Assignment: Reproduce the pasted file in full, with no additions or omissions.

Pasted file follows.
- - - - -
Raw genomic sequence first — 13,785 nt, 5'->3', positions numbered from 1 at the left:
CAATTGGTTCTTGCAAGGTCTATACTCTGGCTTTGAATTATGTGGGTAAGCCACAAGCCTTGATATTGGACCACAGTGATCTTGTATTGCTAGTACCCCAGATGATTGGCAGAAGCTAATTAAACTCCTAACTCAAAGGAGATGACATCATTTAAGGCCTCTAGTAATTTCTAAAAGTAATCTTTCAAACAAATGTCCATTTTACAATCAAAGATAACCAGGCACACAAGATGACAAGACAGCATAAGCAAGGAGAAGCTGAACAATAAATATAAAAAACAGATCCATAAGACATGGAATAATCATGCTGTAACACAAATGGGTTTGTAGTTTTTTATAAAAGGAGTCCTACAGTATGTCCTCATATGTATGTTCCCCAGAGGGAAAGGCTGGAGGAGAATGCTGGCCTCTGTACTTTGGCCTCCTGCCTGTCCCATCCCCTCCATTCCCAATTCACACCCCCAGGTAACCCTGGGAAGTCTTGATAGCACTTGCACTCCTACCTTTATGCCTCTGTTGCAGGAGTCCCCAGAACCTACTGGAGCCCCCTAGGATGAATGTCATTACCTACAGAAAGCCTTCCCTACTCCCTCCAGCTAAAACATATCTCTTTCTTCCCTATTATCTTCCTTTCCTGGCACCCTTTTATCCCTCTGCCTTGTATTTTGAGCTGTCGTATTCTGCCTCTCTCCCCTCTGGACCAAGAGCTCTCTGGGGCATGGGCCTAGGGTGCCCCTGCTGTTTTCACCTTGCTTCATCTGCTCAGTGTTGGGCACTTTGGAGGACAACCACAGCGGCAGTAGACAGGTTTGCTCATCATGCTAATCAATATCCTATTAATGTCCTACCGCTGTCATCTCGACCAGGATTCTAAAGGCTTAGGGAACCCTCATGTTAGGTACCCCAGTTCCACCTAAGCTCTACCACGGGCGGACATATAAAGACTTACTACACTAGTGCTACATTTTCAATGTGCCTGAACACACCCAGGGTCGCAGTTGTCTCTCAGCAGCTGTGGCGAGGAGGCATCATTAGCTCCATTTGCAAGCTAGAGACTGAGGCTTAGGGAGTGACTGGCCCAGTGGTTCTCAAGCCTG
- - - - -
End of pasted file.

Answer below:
Raw genomic sequence first — 13,785 nt, 5'->3', positions numbered from 1 at the left:
CAATTGGTTCTTGCAAGGTCTATACTCTGGCTTTGAATTATGTGGGTAAGCCACAAGCCTTGATATTGGACCACAGTGATCTTGTATTGCTAGTACCCCAGATGATTGGCAGAAGCTAATTAAACTCCTAACTCAAAGGAGATGACATCATTTAAGGCCTCTAGTAATTTCTAAAAGTAATCTTTCAAACAAATGTCCATTTTACAATCAAAGATAACCAGGCACACAAGATGACAAGACAGCATAAGCAAGGAGAAGCTGAACAATAAATATAAAAAACAGATCCATAAGACATGGAATAATCATGCTGTAACACAAATGGGTTTGTAGTTTTTTATAAAAGGAGTCCTACAGTATGTCCTCATATGTATGTTCCCCAGAGGGAAAGGCTGGAGGAGAATGCTGGCCTCTGTACTTTGGCCTCCTGCCTGTCCCATCCCCTCCATTCCCAATTCACACCCCCAGGTAACCCTGGGAAGTCTTGATAGCACTTGCACTCCTACCTTTATGCCTCTGTTGCAGGAGTCCCCAGAACCTACTGGAGCCCCCTAGGATGAATGTCATTACCTACAGAAAGCCTTCCCTACTCCCTCCAGCTAAAACATATCTCTTTCTTCCCTATTATCTTCCTTTCCTGGCACCCTTTTATCCCTCTGCCTTGTATTTTGAGCTGTCGTATTCTGCCTCTCTCCCCTCTGGACCAAGAGCTCTCTGGGGCATGGGCCTAGGGTGCCCCTGCTGTTTTCACCTTGCTTCATCTGCTCAGTGTTGGGCACTTTGGAGGACAACCACAGCGGCAGTAGACAGGTTTGCTCATCATGCTAATCAATATCCTATTAATGTCCTACCGCTGTCATCTCGACCAGGATTCTAAAGGCTTAGGGAACCCTCATGTTAGGTACCCCAGTTCCACCTAAGCTCTACCACGGGCGGACATATAAAGACTTACTACACTAGTGCTACATTTTCAATGTGCCTGAACACACCCAGGGTCGCAGTTGTCTCTCAGCAGCTGTGGCGAGGAGGCATCATTAGCTCCATTTGCAAGCTAGAGACTGAGGCTTAGGGAGTGACTGGCCCAGTGGTTCTCAAGCCTG